Talk for Article "The rise of privately-owned public spaces"

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    An interesting example of the non-transparent way private owners regulate open spaces at

    St Paul’s Cathedral own the space just outside the cathedral. In 2011, they welcomed Occupy London to the space to set up a protest camp, which eventually stayed for three months, . In 2018, they had a preacher arrested for reading the Bible there — “The security staff were not happy for me to read it as they claimed I was on private property.”

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    “Owen Hatherley, author of Trans-Europe Express, argues that POPS represent “the return of how cities were developed before the introduction of democratic local government,” when public squares were fenced off and their access regulated.”

    If the last phrase, “public squares were fenced off and their access regulated” is a quote from Hatherley, it should be put in quotaton marks. Otherwise, if it is intended to be WT speaking, it is misleading. In modern England, roughly speaking, every piece of land is owned by someone or some body. Public open spaces in towns are typically owned by the local council, although in villages they are often owned by a private estate but subject to extensive legal rights by “commoners”, a group of people which may well include most or all of the local residents. In many towns the public open spaces were initially developed by private developers who bought up land, laid it out for housing and other purposes including open spaces, and controlled access to those open spaces by restricting it to residents of neighbouring properties, or people who had bought tickets or some other mechanisms designed of course to produce a profit the developer. Typically over the years most although not all of these open spaces in towns were bought out by the local council and made free to the public by the council as owner. The notion that they were originally in some form of public ownership and then somehow taken over by private owners (“fenced off and regulated”) applies more to common agricultural land and the Enclosures Acts than it does to urban development. Even today there is tension between the councils as owners of open spaces and the wishes of the residents — for example, councils may make money allowing events to be held on “their” spaces at the expense of restricting public access. In England at least there is basically no notion of completely unowned land, or land that is in the ownership of “the people” as such.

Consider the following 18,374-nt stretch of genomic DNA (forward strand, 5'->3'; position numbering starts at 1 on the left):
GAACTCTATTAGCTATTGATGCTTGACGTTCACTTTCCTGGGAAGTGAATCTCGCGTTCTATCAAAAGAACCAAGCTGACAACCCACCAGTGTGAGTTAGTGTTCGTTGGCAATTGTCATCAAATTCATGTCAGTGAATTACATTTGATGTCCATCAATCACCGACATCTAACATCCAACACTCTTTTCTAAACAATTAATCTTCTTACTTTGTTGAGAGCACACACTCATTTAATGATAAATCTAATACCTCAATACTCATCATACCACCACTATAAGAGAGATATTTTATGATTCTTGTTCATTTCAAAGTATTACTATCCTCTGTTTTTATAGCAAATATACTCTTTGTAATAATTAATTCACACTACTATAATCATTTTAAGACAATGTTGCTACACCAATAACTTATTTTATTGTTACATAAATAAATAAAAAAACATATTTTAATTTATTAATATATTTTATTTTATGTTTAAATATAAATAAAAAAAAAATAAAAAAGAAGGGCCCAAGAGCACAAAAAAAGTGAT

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      Hi Jennifer,

      Thanks for your very detailed comment. You’re absolutely right, of course. As some of my interviewees and you correctly pointed out, it is of course wrong to think of all land having ever been in public ownership; cities have always been made up of a mix of private and public land, including public spaces.

      The point Hatherley was making (which in the article is a slight paraphrase and therefore not in quotes) was, I believe, that some public spaces in the UK, including those owned by state bodies, were inaccessible or hostile to many people, before the introduction of democratic government, when councils were forced by political pressures to open up their public spaces. It’s not a case of ownership but of regulated access.

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